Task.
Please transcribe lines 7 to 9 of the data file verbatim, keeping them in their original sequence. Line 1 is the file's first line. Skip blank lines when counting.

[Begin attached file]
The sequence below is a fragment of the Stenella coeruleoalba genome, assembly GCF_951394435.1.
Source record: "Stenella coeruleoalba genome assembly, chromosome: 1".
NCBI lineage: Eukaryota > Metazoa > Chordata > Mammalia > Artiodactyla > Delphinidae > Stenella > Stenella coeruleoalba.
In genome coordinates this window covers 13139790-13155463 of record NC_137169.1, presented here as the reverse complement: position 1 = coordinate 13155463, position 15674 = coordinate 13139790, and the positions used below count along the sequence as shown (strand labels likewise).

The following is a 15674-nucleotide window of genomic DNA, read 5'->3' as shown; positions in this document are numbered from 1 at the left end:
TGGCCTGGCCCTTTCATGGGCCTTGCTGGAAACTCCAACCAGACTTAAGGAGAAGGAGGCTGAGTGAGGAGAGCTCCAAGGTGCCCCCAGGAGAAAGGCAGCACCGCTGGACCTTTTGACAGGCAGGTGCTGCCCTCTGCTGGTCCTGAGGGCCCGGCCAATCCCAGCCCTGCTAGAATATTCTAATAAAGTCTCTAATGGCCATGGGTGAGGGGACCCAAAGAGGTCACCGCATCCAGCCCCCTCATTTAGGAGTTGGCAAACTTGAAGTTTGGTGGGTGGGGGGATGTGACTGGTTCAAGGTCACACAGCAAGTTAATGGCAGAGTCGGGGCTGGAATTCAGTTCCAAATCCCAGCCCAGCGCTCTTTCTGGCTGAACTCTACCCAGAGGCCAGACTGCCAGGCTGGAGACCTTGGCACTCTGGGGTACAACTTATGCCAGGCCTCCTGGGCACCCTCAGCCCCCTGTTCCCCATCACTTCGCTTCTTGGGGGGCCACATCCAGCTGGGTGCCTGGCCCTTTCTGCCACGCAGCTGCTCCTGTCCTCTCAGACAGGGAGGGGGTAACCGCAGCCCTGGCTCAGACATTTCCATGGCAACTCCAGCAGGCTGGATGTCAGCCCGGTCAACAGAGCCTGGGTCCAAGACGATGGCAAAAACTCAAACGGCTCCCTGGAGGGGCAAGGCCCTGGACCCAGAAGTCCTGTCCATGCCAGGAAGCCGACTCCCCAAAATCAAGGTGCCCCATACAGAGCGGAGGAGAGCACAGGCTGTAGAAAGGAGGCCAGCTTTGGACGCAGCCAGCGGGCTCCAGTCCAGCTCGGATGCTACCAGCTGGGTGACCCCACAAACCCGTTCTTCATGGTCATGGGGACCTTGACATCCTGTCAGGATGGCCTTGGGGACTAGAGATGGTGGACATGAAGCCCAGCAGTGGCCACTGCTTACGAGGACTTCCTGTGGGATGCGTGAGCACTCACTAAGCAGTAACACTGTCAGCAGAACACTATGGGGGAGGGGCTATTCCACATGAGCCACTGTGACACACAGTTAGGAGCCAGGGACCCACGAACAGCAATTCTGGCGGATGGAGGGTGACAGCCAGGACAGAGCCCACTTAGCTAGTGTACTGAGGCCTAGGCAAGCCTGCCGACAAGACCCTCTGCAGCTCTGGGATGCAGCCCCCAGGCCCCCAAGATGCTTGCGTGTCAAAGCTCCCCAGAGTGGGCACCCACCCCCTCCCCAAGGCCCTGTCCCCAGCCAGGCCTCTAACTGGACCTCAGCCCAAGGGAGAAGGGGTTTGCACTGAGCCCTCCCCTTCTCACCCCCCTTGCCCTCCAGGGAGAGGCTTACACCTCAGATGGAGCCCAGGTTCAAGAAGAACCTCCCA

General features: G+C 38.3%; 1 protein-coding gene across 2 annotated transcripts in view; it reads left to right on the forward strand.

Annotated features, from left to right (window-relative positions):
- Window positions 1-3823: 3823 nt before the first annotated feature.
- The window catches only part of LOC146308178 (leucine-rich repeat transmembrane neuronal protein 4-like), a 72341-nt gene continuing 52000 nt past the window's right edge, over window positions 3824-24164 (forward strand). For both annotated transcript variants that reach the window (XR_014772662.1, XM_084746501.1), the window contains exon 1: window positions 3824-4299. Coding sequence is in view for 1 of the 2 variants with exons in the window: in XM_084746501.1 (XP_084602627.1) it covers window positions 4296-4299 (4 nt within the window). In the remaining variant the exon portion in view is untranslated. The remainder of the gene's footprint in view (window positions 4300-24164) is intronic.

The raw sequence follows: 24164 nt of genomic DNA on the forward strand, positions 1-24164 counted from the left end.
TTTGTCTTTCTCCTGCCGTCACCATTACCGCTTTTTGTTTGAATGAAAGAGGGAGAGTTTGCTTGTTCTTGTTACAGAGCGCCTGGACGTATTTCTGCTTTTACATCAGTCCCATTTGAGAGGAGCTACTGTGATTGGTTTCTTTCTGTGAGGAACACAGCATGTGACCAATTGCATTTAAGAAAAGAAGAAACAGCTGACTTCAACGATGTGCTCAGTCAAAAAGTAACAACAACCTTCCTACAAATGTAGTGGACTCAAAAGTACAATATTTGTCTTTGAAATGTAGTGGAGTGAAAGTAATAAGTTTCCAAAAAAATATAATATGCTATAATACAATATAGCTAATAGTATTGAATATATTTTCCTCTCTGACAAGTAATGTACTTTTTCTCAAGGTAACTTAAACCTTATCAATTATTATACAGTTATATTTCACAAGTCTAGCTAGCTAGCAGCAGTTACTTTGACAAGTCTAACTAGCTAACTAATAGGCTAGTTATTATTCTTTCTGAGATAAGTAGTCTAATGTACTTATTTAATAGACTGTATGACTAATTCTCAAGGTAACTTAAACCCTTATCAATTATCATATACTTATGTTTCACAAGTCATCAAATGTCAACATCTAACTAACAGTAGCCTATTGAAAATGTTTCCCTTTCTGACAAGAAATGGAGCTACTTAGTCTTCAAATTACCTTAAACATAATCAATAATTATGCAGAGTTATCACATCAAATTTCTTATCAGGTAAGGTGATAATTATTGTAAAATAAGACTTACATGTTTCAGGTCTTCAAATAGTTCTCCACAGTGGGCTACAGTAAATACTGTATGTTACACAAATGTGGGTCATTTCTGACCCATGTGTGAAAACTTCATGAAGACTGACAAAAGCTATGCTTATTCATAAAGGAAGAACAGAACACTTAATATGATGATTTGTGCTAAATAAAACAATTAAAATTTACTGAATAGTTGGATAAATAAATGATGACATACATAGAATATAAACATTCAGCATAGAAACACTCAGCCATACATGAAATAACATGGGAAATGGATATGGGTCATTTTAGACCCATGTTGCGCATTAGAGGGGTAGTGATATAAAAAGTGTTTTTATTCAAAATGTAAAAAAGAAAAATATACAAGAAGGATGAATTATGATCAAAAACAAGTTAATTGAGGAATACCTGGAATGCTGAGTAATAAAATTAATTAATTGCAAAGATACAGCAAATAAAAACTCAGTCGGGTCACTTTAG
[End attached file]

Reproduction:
General features: G+C 38.3%; 1 protein-coding gene across 2 annotated transcripts in view; it reads left to right on the forward strand.

Annotated features, from left to right (window-relative positions):
- Window positions 1-3823: 3823 nt before the first annotated feature.